6.01.2011

Detoxing Your House

Wendy Hilty 1955

When I first moved into my new husband’s house, I developed asthma.  The place was so dusty that I would begin itching whenever I entered it (he hadn't been living in the house).  I began to see an allergist and found I was extremely allergic to dust.  When we removed the carpet we were relieved to find hardwood floors underneath.  Eliminating the carpet eliminated my asthma.

Decluttering all the rooms & drawers took a long time (I still have one room I call the junk room that is filled with family memorabilia I haven’t gone through yet).  But during this time of clearing out clutter, I began to feel physically bad.  We found lots of products, including banned pesticides like DDT, and I began to wonder just how much my new environment was affecting me.


 
I bought the book Home Safe Home by Debra Lynn Dadd which has 400 pages of How to Determine If a Product is Toxic To You, How Safe is Your Home, Indoor Air Pollution, Household Cleaning and Laundry Products, Home and Garden Pest Control, Water, Drugs and Medications, Beauty and Hygiene, Food, Textiles, Home Office and Art Supplies, Home Furnishings, Babies and Children, Pet Care, Finding a Safe Home, Harmful Effects of Common Substances and Household Poisons.  Whew!  It is a veritable bible of information.  You’d think that after reading this book my home would be detoxed, wouldn’t you?

I did great for awhile, and eliminated many toxic substances from our home.  But slowly items began to creep back in, or were never eliminated.  “I’ll use this up, but not buy more (glass cleaner).”  “But it smells like clean (degreaser).” “But my friend highly recommends it (grout cleaner).” “Mom always used it (dryer sheets).” “I don’t have a spray bottle to make my own products and I can never remember the recipe.”  “Grandpa gave it to me (a plethora of half used cleaning supplies).”

Why David Hated Tuesdays: One Courageous Mother's Guide to Keeping Your Family Toxin and Allergy FreeThen I got pregnant and jumped back on the bandwagon when I read the awesome book Why David Hated Tuesdays, One Courageous Mother’s Guide to Keeping Your Family Toxin and Allergy Free by Amilya Antonetti, Founder and CEO of Soapworks.

She has an incredible story of how she slowly came to realize her very sick child was ill because he was highly sensitive to chemicals that are “normal” in every home.  She wrote down what David ate, wore, when he slept, when he was happy or in pain…and found he was always sick on Tuesdays.  She realized she always deep cleaned the house on Tuesdays and a light went on.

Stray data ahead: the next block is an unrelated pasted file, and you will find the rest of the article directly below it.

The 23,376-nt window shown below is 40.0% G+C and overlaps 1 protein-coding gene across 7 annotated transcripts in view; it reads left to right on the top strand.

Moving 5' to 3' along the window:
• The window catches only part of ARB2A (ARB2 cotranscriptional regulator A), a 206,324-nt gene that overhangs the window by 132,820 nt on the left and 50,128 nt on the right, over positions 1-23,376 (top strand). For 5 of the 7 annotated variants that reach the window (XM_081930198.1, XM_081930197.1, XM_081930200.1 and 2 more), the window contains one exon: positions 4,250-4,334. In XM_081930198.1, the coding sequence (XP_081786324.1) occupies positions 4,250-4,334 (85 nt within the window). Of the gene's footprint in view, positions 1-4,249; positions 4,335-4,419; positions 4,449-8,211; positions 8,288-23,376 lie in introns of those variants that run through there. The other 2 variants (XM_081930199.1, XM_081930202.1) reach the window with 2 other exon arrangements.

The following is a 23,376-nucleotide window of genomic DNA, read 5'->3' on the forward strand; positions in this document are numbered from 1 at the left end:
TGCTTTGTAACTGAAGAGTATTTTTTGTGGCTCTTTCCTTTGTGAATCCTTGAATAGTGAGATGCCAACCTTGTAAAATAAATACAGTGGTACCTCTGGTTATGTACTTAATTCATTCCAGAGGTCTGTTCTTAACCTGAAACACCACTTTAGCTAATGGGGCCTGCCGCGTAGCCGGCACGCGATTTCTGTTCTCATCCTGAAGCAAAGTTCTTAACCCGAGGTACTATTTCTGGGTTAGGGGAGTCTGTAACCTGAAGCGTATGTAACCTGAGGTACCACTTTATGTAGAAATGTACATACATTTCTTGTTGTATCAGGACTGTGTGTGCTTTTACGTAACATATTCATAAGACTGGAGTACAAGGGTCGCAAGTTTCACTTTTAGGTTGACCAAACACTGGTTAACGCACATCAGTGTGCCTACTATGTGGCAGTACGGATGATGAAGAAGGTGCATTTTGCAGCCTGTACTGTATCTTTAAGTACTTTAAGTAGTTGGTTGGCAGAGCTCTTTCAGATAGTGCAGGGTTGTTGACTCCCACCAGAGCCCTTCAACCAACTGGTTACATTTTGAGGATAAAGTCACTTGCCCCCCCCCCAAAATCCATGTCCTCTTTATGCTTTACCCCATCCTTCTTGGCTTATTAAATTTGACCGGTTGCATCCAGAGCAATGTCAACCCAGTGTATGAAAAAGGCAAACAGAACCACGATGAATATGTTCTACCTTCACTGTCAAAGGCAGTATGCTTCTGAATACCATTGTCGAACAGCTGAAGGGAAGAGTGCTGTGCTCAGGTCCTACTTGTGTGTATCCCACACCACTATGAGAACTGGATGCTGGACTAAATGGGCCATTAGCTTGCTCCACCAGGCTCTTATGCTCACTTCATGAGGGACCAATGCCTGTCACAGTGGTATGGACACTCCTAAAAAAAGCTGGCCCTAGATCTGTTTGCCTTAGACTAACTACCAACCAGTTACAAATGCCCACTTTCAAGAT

It’s a fascinating introduction to how she detoxed her home, and gives us “Good, Better, and Best” advice on what we can do to improve our home as well.  It is 241 pages of wisdom.  It is not dry reading; she tells her story and David’s reaction to products on each page, and it’s like reading an interesting journal of what she learned about products (especially those cute baby products!) and the alternatives she began choosing, or making.  She gives recommendations, and asks you journal questions for your own journey to health. 

So you’d think my home would be toxin-free now, wouldn’t you?  But I was still addicted to dryer sheets, cheap detergent, bath tile sprays, floor cleaning products….  I’d eliminated a lot of cleaning products, but there were still parabens and preservatives like formaldehyde in my cosmetics, hair products, lotions….

The Healthy Home: Simple Truths to Protect Your Family from Hidden Household DangersAnd then last week, I picked up the brand new book The Healthy Home by Dr. Myron Wentz and his son Dave Wentz, with Donna K. Wallace.  This book is enjoyable to read - a page turner that made me jump up at the end of each chapter (even at midnight!) and get into the room I was reading about and check out what was in the products I was using.

The first thing I did (from the first chapter on the Bedroom) was take a look at what I was sleeping in.  I discovered that my pajamas were not pure cotton as I had assumed.  The top had nylon, rayon and cotton, and the bottoms had cotton and 40% polyester.  My pajamas are on 11 hours a night!  He discussed the reasons why we should only sleep in cotton, organic if possible.  I tossed most of my family’s pj’s and kept only the cotton ones.